Walsall Healthcare NHS Trust will be given a share of a multi-million pound funding injection announced by the Health Secretary to upgrade cancer testing and detection technology.
This follows the Prime Minister’s announcement of an extra £200million in funding last month for new, state of the art cancer screening equipment. The new machines will improve screening and early diagnosis of cancer, and are part of the Government’s commitment to ensure 55,000 more people survive cancer each year.
Walsall Healthcare is among 78 trusts which will be able to receive funding over the next two years to replace, refurbish and upgrade:
- CT and MRI scanners, bringing in alternatives with lower radiation levels
- Breast screening imaging and assessment equipment
Replacing and upgrading machines will improve efficiency as they are easier to use, they scan and construct images quicker, and reduce the need to re-scan. This will improve patient experience and will lead to earlier diagnosis, which is vital to saving lives.
This new equipment also brings new capability, with many machines AI enabled so the NHS is ready for the challenges of the future.
Karen Dunderdale, Walsall Healthcare’s Deputy Chief Executive and Director of Nursing said: “We’re hopeful that we will be able to purchase a new CT scanner for our imaging department at Walsall Manor Hospital as a result of the funding announcement made by Matt Hancock.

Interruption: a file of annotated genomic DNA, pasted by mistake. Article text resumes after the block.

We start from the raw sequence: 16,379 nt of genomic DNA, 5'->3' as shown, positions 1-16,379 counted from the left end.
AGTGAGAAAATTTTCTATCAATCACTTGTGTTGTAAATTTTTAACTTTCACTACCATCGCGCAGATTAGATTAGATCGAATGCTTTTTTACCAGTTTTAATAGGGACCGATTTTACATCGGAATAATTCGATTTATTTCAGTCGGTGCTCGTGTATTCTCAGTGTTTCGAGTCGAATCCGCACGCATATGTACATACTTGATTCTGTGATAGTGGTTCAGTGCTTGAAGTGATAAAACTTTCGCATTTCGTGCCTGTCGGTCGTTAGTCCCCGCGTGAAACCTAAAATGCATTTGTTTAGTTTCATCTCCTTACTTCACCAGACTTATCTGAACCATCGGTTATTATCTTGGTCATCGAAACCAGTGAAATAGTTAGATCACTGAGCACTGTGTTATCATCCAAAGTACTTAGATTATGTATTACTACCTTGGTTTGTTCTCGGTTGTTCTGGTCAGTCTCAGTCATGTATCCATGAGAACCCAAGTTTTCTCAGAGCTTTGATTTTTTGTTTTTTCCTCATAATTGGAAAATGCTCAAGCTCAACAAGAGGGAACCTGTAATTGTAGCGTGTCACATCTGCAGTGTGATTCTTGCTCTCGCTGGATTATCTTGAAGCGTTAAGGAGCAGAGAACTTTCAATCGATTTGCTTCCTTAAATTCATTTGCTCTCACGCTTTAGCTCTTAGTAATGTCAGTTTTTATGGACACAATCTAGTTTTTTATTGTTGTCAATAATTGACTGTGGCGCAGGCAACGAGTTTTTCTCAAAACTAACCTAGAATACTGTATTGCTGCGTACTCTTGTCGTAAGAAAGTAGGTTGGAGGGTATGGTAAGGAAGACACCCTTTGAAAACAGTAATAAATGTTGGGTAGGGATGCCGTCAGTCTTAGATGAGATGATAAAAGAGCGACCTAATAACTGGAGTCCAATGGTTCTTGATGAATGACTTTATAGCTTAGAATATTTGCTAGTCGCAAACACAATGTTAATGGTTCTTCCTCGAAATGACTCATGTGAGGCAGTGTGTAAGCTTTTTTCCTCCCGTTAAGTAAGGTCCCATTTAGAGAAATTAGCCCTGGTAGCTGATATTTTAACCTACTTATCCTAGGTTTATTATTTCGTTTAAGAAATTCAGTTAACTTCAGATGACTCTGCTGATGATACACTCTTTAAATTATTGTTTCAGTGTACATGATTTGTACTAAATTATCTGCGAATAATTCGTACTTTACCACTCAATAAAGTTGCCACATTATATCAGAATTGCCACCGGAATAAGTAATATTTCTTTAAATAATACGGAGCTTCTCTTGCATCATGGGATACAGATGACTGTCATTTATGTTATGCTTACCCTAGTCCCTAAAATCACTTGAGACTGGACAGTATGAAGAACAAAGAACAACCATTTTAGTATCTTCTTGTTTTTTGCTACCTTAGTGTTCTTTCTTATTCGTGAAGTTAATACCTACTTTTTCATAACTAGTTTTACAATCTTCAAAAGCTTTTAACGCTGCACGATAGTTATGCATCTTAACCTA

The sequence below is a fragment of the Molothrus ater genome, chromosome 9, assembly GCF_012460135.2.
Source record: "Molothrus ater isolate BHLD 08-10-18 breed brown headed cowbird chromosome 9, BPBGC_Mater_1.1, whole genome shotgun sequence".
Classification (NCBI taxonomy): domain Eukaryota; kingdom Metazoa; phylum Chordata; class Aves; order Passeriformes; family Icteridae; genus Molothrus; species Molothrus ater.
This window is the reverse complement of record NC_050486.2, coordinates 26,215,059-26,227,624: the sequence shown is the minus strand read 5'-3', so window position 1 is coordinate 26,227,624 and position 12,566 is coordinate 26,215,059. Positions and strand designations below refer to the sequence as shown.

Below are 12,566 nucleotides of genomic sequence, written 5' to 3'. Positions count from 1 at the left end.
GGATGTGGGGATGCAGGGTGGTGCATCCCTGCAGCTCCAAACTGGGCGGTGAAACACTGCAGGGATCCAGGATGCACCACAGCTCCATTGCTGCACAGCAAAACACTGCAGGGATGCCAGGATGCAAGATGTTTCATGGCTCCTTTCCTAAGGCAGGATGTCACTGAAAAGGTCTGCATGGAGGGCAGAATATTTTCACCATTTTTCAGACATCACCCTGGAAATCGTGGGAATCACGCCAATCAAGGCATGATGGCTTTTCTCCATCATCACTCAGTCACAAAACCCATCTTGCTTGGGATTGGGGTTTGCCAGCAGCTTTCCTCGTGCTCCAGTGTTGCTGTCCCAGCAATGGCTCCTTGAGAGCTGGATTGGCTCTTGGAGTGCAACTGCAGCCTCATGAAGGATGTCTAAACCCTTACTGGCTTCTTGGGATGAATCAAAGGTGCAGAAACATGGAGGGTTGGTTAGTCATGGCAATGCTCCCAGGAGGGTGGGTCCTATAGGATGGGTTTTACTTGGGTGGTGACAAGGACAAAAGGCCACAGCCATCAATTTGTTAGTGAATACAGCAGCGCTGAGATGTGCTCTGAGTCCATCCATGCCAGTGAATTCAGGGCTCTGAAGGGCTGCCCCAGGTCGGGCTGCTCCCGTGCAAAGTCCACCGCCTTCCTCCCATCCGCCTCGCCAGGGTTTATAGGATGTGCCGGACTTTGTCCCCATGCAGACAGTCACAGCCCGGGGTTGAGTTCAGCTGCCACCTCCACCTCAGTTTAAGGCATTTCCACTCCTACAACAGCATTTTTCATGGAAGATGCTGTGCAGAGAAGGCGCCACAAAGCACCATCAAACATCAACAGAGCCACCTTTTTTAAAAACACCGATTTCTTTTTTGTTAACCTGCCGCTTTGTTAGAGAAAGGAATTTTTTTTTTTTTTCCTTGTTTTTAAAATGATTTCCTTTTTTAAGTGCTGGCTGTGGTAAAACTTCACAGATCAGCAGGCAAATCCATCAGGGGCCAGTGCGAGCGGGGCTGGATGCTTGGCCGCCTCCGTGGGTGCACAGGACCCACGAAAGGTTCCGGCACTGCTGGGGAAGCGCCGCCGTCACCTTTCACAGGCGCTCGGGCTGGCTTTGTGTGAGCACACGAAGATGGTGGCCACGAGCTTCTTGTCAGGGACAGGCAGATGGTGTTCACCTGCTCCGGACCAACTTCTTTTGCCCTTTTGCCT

“This is good news for the Walsall patients of all ages who use our services and we’re now awaiting confirmation of full funding details with a view to being able to install a replacement in 2020.”
Health and Social Care Secretary, Matt Hancock, said: “This new state-of-the-art equipment for NHS trusts will ensure doctors and clinicians can help even more people survive a cancer diagnosis and stop the disease as early as possible.
“It’s mission critical that the technology our NHS uses to prevent and diagnose cancer is bought into the twenty first century. We have backed the roll out of these new machines with £200 million in funding, as part of our Long Term plan, backed by an extra £33.9 billion a year.”
Cally Palmer, National Cancer Director at NHS England, said: “Cancer survival is at a record high thanks to better prevention, earlier diagnosis and world leading treatments in the NHS.
“This major investment in the best modern scanning technology will benefit patients in every part of England, helping us to achieve the NHS Long Term Plan’s ambitions of catching tens of thousands more cancers earlier when they are easier to treat, saving 55,000 more lives every year.”
Each trust has been allocated funding for new machines based on an assessment of local infrastructure and local population need. They will all contribute to the NHS Long Term Plan’s goal of catching three quarters of all cancers earlier when they are easier to treat.